Why do so many B2B marketing plans fail? Often, they are often merely a box-ticking exercise. When they are implemented, the initial enthusiasm often quickly dissipates. We outline three common problems and discuss potential solutions.
Build In Flexibility
One of the major reasons strategic plans are not implemented is they lack flexibility. They follow a rigid path based on assumptions about the future and what the market and competition will do.
Does our plan have the flexibility to cope with changing circumstances? Or is it so rigid that it is no longer applicable to any new situation?
There is value in taking the time to analyse a situation. Detailed plans may be useless but studying the current situation and what could happen in future is not.
With analysis in place, it should be possible to create a series of scenarios. Then construct a basic outline plan of what the business should do if a given scenario were to come to pass.
Strike a balance between a plan with sufficient detail to flow down through the organisation but with the flexibility to accommodate unexpected events. The plan should be flexible and a living document that changes and adapts.
Sell The Marketing Plan
You could construct a strong, well thought out, plan. It may have sufficient flexibility to deal with the unexpected, but unless that plan is sold to those who need to implement it and their buy-in secured it will be a complete waste of time and effort. The word ‘sold’ is the key term as it has to be a standard sales exercise, illustrating the benefits and quantifying ‘what is in it for them’.
With buy-in secured appoint a plan champion. Their job should be to ensure the plan is utilised when making key business decisions.
Whatever sub plans and objectives fall out of the main plan must be progressed and followed through. That can be difficult given the many competing business priorities. Many good plans founder because once put in place, they are not referred to or utilised and the business continues to bumble along as it did before.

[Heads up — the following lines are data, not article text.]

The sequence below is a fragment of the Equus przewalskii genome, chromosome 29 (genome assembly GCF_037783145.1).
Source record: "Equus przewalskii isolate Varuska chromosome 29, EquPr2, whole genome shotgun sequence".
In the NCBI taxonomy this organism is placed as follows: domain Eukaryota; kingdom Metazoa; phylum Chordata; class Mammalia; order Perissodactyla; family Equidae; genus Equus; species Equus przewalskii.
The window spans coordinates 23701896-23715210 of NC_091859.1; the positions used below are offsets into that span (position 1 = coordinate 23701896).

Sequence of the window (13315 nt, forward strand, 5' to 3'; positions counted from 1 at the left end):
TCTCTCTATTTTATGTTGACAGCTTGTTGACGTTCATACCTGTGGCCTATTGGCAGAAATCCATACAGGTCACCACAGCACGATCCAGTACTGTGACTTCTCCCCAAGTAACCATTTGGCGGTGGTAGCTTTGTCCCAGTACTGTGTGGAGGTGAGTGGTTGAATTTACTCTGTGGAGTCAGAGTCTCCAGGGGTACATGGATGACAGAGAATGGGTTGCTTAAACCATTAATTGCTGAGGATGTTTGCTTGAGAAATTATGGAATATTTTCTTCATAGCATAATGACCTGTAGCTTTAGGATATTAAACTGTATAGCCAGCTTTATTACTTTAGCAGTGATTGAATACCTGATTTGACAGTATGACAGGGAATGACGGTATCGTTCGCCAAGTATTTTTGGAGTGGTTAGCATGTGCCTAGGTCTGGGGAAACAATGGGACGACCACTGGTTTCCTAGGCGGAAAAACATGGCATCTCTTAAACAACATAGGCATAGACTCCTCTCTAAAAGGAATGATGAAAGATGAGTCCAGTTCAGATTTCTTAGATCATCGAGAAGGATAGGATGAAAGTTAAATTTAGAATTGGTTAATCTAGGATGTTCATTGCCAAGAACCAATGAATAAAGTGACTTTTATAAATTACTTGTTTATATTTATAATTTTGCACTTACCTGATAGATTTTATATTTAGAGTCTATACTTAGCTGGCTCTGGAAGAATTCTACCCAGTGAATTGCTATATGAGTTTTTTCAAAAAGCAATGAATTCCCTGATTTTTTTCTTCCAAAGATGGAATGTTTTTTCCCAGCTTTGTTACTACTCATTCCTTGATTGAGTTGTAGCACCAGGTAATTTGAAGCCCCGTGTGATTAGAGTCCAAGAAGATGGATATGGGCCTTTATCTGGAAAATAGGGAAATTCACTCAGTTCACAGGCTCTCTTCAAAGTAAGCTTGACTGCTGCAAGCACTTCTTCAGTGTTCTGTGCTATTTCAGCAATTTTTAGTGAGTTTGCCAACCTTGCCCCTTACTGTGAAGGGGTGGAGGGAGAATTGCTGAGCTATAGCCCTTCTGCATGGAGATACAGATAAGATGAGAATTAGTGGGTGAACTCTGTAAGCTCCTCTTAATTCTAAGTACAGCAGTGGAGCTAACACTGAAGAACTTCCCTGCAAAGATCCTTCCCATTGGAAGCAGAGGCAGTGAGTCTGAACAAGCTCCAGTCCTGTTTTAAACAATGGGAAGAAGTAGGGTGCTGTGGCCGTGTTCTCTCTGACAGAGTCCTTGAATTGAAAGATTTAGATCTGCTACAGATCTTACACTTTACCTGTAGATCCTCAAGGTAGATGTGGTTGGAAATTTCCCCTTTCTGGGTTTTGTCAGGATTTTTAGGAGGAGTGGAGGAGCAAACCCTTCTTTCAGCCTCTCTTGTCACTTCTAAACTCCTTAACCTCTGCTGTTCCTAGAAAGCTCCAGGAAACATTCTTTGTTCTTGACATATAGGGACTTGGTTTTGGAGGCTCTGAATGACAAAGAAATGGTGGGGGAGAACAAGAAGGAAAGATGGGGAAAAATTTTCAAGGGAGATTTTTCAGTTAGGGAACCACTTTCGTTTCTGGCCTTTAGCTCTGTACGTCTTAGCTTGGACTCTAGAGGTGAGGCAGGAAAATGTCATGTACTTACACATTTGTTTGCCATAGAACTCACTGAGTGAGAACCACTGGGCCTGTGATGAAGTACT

Beware Of Plan Hijacking
A cautionary tale. In my early marketing career, I worked with the Sales and Marketing Director on building a B2B marketing strategy and plan for a medium-sized manufacturing business. We worked hard on the process for several weeks. We worked through the analysis, undertaking internal and external discussions and progressing each step of the process.
One of the final steps was to present the analysis, our conclusions and the draft plan to the senior management team. After a half-day of discussion, we were reaching a satisfactory conclusion when in walked the company founder. He was a brilliant innovator and technologist who had delegated Managing Director responsibilities several years earlier.
His strong view was that the carefully calculated future growth and turnover figures should not be ‘X’ but should be ‘Y’(where Y = X++). This view was based exclusively on a new technology (and potential product line) he had been working on. He forced through his view with the detailed planning for entry to this new market to be added later.
The result was a strategic plan with no foundation, unrealistic expectations and (crucially) no buy-in. Looking back, the suggested technology and product line were at least a year ahead of its time. Unfortunately, the founder failed to explain or convince those around him of its benefits. He kept analysis and product planning to himself and detailed plans to take the product forward never materialised.
I wish I could say the above was a one-off case, but I have seen several similar situations since. Setting unrealistic targets and outcomes is certain to ensure limited (if any) buy-in by those who have to implement the plan.
B2B Marketing plans fail because people (and the businesses they work for) rarely conform to your expectations. Senior people may force through their view (as is their right) regardless of what any carefully crafted plan may suggest. There is another way.